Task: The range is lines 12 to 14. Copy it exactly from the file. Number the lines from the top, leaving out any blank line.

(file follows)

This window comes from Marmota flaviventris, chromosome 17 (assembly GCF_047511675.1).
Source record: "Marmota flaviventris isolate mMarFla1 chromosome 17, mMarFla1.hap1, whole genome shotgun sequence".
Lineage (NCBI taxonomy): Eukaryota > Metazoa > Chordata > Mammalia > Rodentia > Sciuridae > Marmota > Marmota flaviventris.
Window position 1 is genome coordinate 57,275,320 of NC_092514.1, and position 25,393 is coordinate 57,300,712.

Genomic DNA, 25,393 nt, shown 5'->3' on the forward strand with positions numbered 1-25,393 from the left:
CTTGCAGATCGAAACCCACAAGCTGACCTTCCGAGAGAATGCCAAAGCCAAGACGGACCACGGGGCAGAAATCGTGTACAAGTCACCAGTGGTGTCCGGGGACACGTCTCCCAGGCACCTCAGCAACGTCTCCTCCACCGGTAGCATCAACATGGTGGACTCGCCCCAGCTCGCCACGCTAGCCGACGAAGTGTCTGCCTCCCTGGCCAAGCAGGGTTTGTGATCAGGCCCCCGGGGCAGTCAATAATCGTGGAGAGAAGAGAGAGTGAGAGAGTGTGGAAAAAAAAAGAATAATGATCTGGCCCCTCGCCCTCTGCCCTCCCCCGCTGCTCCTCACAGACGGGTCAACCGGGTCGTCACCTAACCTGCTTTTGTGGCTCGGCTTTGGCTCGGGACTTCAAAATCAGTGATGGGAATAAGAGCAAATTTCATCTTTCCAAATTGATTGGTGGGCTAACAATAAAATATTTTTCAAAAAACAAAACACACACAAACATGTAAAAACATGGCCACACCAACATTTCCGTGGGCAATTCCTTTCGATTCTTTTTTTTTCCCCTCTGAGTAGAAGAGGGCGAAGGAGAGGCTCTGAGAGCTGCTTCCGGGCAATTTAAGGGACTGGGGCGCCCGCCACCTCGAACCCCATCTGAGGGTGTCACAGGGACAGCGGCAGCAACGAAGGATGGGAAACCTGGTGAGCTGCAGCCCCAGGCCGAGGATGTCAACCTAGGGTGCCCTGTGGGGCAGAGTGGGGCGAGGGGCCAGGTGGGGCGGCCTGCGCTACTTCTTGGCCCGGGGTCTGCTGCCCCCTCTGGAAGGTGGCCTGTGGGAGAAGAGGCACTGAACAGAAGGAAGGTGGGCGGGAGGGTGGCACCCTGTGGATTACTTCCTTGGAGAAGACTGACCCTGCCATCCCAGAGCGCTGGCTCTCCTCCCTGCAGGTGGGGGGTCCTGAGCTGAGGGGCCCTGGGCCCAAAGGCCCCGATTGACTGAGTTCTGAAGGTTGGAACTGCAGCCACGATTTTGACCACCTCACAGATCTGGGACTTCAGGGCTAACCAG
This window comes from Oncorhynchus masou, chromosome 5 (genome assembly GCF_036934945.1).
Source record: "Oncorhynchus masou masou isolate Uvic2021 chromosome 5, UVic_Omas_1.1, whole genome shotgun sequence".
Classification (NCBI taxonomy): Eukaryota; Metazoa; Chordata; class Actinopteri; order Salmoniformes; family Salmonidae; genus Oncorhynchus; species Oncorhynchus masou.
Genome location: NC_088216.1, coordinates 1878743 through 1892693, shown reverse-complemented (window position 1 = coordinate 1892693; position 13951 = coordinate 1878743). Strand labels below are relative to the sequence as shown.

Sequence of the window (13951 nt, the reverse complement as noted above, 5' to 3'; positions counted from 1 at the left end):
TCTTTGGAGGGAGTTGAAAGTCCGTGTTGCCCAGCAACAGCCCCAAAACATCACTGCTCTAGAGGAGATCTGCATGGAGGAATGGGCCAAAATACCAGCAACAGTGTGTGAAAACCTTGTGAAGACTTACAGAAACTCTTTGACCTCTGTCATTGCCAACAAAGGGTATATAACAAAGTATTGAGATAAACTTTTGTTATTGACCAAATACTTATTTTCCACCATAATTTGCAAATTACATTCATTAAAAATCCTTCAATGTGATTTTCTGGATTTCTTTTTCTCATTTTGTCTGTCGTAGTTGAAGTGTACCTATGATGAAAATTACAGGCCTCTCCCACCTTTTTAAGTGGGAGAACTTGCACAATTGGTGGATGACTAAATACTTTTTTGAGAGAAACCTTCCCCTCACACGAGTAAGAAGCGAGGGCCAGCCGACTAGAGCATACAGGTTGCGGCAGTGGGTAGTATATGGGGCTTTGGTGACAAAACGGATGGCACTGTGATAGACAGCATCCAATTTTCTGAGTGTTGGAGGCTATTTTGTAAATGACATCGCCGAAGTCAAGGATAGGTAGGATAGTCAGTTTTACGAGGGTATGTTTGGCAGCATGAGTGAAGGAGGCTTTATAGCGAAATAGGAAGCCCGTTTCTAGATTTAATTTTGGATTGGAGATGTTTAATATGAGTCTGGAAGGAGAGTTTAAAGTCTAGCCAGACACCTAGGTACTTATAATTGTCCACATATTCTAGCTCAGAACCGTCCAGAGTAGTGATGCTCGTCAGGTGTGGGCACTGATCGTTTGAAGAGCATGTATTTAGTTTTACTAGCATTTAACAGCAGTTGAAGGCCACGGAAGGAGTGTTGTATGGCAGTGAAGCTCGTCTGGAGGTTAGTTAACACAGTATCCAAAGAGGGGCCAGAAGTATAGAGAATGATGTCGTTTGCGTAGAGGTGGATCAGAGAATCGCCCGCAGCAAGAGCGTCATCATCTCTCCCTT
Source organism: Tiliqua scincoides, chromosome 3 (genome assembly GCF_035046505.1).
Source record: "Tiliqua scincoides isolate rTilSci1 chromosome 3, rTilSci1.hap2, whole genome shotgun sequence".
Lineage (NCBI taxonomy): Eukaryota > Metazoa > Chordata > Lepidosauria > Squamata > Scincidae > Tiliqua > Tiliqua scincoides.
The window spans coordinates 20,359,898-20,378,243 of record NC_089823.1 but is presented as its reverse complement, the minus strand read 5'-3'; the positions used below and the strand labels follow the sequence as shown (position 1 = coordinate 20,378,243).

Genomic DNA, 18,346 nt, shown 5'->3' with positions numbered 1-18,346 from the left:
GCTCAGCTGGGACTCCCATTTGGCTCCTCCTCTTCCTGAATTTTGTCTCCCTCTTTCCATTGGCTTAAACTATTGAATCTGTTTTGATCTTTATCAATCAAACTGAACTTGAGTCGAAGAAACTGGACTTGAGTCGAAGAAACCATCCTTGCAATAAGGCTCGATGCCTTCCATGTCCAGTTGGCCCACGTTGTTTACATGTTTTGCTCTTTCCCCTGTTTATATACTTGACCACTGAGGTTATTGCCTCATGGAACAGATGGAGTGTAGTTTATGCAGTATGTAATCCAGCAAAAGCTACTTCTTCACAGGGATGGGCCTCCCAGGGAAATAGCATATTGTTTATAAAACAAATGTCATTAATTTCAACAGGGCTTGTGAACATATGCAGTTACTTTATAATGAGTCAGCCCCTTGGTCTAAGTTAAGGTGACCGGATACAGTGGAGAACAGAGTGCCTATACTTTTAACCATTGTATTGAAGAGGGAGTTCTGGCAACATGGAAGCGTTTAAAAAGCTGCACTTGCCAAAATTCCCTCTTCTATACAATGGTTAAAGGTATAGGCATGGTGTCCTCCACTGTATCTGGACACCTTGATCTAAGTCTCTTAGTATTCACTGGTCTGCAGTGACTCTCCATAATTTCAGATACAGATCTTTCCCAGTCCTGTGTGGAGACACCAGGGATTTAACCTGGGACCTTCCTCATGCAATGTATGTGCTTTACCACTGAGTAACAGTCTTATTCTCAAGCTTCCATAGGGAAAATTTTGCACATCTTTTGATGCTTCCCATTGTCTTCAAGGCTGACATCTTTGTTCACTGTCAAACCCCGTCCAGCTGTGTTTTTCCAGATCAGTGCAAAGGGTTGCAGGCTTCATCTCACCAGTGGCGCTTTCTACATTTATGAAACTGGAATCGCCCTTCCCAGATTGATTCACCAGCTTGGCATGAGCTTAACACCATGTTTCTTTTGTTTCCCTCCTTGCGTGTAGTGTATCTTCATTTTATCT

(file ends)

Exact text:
TCTTTGGAGGGAGTTGAAAGTCCGTGTTGCCCAGCAACAGCCCCAAAACATCACTGCTCTAGAGGAGATCTGCATGGAGGAATGGGCCAAAATACCAGCAACAGTGTGTGAAAACCTTGTGAAGACTTACAGAAACTCTTTGACCTCTGTCATTGCCAACAAAGGGTATATAACAAAGTATTGAGATAAACTTTTGTTATTGACCAAATACTTATTTTCCACCATAATTTGCAAATTACATTCATTAAAAATCCTTCAATGTGATTTTCTGGATTTCTTTTTCTCATTTTGTCTGTCGTAGTTGAAGTGTACCTATGATGAAAATTACAGGCCTCTCCCACCTTTTTAAGTGGGAGAACTTGCACAATTGGTGGATGACTAAATACTTTTTTGAGAGAAACCTTCCCCTCACACGAGTAAGAAGCGAGGGCCAGCCGACTAGAGCATACAGGTTGCGGCAGTGGGTAGTATATGGGGCTTTGGTGACAAAACGGATGGCACTGTGATAGACAGCATCCAATTTTCTGAGTGTTGGAGGCTATTTTGTAAATGACATCGCCGAAGTCAAGGATAGGTAGGATAGTCAGTTTTACGAGGGTATGTTTGGCAGCATGAGTGAAGGAGGCTTTATAGCGAAATAGGAAGCCCGTTTCTAGATTTAATTTTGGATTGGAGATGTTTAATATGAGTCTGGAAGGAGAGTTTAAAGTCTAGCCAGACACCTAGGTACTTATAATTGTCCACATATTCTAGCTCAGAACCGTCCAGAGTAGTGATGCTCGTCAGGTGTGGGCACTGATCGTTTGAAGAGCATGTATTTAGTTTTACTAGCATTTAACAGCAGTTGAAGGCCACGGAAGGAGTGTTGTATGGCAGTGAAGCTCGTCTGGAGGTTAGTTAACACAGTATCCAAAGAGGGGCCAGAAGTATAGAGAATGATGTCGTTTGCGTAGAGGTGGATCAGAGAATCGCCCGCAGCAAGAGCGTCATCATCTCTCCCTT
Source organism: Tiliqua scincoides, chromosome 3 (genome assembly GCF_035046505.1).
Source record: "Tiliqua scincoides isolate rTilSci1 chromosome 3, rTilSci1.hap2, whole genome shotgun sequence".